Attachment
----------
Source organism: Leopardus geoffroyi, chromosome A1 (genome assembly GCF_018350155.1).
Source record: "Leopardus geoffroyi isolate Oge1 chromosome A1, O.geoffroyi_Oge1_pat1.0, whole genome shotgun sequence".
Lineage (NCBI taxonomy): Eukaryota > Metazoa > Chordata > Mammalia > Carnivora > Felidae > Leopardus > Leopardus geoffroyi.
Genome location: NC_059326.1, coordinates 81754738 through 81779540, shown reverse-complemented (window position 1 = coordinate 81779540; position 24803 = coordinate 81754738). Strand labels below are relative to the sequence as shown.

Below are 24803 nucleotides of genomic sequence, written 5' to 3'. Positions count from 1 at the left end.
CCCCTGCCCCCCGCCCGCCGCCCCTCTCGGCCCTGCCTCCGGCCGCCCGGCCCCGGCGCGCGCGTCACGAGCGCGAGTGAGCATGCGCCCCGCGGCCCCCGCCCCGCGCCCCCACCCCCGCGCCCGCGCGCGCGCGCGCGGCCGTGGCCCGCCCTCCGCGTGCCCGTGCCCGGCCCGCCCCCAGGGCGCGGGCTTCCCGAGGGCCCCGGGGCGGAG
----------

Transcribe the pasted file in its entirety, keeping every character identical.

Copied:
Source organism: Leopardus geoffroyi, chromosome A1 (genome assembly GCF_018350155.1).
Source record: "Leopardus geoffroyi isolate Oge1 chromosome A1, O.geoffroyi_Oge1_pat1.0, whole genome shotgun sequence".
Lineage (NCBI taxonomy): Eukaryota > Metazoa > Chordata > Mammalia > Carnivora > Felidae > Leopardus > Leopardus geoffroyi.
Genome location: NC_059326.1, coordinates 81754738 through 81779540, shown reverse-complemented (window position 1 = coordinate 81779540; position 24803 = coordinate 81754738). Strand labels below are relative to the sequence as shown.

Below are 24803 nucleotides of genomic sequence, written 5' to 3'. Positions count from 1 at the left end.
CCCCTGCCCCCCGCCCGCCGCCCCTCTCGGCCCTGCCTCCGGCCGCCCGGCCCCGGCGCGCGCGTCACGAGCGCGAGTGAGCATGCGCCCCGCGGCCCCCGCCCCGCGCCCCCACCCCCGCGCCCGCGCGCGCGCGCGCGGCCGTGGCCCGCCCTCCGCGTGCCCGTGCCCGGCCCGCCCCCAGGGCGCGGGCTTCCCGAGGGCCCCGGGGCGGAG